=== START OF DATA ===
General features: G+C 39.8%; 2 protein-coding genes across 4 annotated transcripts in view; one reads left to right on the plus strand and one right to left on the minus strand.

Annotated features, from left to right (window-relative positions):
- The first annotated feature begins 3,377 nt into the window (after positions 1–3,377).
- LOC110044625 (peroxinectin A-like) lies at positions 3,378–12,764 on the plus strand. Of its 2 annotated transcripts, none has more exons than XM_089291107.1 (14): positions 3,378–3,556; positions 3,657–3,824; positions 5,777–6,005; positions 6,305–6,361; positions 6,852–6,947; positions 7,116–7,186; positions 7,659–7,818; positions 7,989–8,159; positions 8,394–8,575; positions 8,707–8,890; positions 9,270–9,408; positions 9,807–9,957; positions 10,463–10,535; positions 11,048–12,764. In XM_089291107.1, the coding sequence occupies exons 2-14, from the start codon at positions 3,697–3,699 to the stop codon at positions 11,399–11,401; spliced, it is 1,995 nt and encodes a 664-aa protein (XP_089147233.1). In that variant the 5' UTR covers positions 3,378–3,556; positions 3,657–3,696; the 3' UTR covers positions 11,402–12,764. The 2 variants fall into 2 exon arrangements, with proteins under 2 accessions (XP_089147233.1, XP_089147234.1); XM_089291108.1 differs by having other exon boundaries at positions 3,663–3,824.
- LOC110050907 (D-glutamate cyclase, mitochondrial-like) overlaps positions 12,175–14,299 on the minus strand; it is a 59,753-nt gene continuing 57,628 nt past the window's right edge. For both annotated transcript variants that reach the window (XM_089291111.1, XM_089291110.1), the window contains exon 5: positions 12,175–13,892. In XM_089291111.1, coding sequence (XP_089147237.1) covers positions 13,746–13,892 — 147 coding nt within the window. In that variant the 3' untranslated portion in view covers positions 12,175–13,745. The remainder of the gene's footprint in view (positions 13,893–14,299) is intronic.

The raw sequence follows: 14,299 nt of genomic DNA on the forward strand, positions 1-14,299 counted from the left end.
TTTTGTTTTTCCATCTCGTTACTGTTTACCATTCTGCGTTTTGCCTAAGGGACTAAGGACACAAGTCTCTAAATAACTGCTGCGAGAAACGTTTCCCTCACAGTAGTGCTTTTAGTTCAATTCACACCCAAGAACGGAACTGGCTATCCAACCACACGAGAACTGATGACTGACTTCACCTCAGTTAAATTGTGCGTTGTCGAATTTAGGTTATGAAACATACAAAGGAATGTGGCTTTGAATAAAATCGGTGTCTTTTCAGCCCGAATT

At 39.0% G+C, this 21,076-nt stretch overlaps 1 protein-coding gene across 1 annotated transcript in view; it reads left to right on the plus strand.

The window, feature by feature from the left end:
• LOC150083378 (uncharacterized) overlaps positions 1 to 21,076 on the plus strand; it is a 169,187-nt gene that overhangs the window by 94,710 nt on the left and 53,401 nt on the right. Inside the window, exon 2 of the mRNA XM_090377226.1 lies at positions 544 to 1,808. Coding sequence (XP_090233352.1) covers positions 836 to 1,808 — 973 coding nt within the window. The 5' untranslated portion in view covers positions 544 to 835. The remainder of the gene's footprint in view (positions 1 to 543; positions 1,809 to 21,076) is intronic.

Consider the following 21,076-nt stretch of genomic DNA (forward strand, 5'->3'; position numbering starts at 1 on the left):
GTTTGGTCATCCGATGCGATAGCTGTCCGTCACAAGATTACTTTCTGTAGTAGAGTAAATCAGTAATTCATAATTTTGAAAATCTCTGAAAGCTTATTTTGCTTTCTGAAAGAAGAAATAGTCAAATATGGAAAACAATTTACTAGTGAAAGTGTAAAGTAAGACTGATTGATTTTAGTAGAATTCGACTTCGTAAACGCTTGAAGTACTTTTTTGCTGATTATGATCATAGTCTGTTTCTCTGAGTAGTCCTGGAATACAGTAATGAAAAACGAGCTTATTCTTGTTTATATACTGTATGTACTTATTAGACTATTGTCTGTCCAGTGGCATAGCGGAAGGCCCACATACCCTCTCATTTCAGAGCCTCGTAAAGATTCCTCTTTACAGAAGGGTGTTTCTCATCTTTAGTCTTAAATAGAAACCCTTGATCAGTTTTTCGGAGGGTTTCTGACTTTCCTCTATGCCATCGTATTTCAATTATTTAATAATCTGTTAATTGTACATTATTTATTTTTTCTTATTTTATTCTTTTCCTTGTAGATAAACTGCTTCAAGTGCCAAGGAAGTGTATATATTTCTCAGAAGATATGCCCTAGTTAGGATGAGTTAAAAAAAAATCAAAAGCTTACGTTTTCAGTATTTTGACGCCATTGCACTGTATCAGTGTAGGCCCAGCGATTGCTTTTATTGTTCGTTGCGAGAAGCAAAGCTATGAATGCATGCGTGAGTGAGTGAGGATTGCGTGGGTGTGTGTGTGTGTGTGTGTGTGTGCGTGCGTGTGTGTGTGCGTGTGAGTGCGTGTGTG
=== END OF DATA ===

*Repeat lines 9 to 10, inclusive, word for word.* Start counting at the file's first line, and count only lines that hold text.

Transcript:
The window, feature by feature from the left end:
• LOC150083378 (uncharacterized) overlaps positions 1 to 21,076 on the plus strand; it is a 169,187-nt gene that overhangs the window by 94,710 nt on the left and 53,401 nt on the right. Inside the window, exon 2 of the mRNA XM_090377226.1 lies at positions 544 to 1,808. Coding sequence (XP_090233352.1) covers positions 836 to 1,808 — 973 coding nt within the window. The 5' untranslated portion in view covers positions 544 to 835. The remainder of the gene's footprint in view (positions 1 to 543; positions 1,809 to 21,076) is intronic.